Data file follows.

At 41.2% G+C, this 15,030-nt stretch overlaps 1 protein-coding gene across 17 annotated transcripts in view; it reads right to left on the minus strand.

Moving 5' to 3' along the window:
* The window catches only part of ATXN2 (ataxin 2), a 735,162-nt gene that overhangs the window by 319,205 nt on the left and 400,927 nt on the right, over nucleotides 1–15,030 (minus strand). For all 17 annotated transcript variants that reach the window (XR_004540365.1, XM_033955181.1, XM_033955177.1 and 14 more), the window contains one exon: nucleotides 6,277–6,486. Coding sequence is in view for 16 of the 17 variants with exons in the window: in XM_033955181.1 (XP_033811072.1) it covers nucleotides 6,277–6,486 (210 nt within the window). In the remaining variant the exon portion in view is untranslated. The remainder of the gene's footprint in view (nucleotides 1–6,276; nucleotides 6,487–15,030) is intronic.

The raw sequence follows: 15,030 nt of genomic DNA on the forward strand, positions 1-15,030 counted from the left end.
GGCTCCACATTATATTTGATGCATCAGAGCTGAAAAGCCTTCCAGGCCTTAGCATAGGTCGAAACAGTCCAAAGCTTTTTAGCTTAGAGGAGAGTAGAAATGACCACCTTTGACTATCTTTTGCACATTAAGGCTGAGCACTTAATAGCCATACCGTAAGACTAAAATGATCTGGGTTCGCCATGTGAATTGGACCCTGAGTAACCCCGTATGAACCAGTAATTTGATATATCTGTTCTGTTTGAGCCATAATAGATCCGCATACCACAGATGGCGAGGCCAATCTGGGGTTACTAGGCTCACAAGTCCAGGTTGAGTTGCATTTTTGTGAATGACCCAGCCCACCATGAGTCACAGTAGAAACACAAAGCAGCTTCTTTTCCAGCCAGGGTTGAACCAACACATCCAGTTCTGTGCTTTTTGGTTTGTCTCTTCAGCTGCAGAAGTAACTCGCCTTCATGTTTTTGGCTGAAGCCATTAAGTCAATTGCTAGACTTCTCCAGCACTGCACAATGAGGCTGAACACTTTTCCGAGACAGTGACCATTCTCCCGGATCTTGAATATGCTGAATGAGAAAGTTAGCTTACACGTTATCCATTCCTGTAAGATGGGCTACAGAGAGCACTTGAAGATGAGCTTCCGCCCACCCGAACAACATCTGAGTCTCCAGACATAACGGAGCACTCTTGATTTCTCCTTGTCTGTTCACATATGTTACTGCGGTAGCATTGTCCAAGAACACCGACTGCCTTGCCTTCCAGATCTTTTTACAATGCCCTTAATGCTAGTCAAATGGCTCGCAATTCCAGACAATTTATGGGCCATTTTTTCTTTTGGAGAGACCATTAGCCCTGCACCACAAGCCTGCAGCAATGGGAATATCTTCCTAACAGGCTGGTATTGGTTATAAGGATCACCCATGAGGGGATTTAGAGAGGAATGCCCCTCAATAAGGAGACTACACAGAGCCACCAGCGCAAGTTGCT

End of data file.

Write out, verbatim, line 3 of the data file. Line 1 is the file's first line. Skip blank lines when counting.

* The window catches only part of ATXN2 (ataxin 2), a 735,162-nt gene that overhangs the window by 319,205 nt on the left and 400,927 nt on the right, over nucleotides 1–15,030 (minus strand). For all 17 annotated transcript variants that reach the window (XR_004540365.1, XM_033955181.1, XM_033955177.1 and 14 more), the window contains one exon: nucleotides 6,277–6,486. Coding sequence is in view for 16 of the 17 variants with exons in the window: in XM_033955181.1 (XP_033811072.1) it covers nucleotides 6,277–6,486 (210 nt within the window). In the remaining variant the exon portion in view is untranslated. The remainder of the gene's footprint in view (nucleotides 1–6,276; nucleotides 6,487–15,030) is intronic.